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Knowledge building in asynchronous discussion groups: Going beyond quantitative analysis
ARTICLE

Computers & Education Volume 46, Number 1, ISSN 0360-1315 Publisher: Elsevier Ltd

Abstract

This contribution examines the methodological challenges involved in defining the collaborative knowledge-building processes occurring in asynchronous discussion and proposes an approach that could advance understanding of these processes. The written protocols that are available to the analyst provide an exact record of the instructional transactions at a given time in the online discussion. On the basis of a study of online discussion forums used in a higher education context, a model for the analysis of collaborative knowledge building in asynchronous discussion is presented. The model allows examination of the communication from the multiple perspectives of interaction, cognition and discourse analysis. The investigation was conducted using a qualitative case study approach and involved an in-depth examination of three cases. Content analysis of the discourse was done at a number of levels, focusing on the discussion forum itself, the discussion threads, the messages, and the exchanges and moves among the messages. As a result of correspondences found among the variables representing the different levels of the analysis, the most important being the relationship between type of interaction, phase of critical inquiry, and move in the exchange structure, it was possible to build a scheme for assessing knowledge building in asynchronous discussion groups. The scheme integrates the interactive, cognitive and discourse dimensions in computer-supported collaborative learning (CSCL). The study represents a merging of quantitative analysis within qualitative methodology and provides both an analytic and a holistic perspective on CSCL.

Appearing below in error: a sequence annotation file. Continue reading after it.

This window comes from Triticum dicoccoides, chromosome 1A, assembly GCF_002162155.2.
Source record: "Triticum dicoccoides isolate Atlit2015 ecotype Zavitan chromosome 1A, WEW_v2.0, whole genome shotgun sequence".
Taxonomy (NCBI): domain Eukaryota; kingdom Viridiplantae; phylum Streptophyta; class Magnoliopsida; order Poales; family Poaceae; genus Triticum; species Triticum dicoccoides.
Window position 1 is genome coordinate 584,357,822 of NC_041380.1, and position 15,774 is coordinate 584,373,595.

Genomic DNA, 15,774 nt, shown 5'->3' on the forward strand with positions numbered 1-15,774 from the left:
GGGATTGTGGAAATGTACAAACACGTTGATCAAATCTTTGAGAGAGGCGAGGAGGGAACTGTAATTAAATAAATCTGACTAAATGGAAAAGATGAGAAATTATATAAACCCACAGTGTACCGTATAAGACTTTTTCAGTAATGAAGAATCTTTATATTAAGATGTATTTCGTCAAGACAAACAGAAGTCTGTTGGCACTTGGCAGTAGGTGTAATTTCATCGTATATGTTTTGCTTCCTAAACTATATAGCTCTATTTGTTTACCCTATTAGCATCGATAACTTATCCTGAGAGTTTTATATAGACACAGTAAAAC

Citation

Schrire, S. (2006). Knowledge building in asynchronous discussion groups: Going beyond quantitative analysis. Computers & Education, 46(1), 49-70. Elsevier Ltd. Retrieved December 15, 2019 from .

This record was imported from Computers & Education on January 30, 2019. Computers & Education is a publication of Elsevier.

Full text is availabe on Science Direct: http://dx.doi.org/10.1016/j.compedu.2005.04.006

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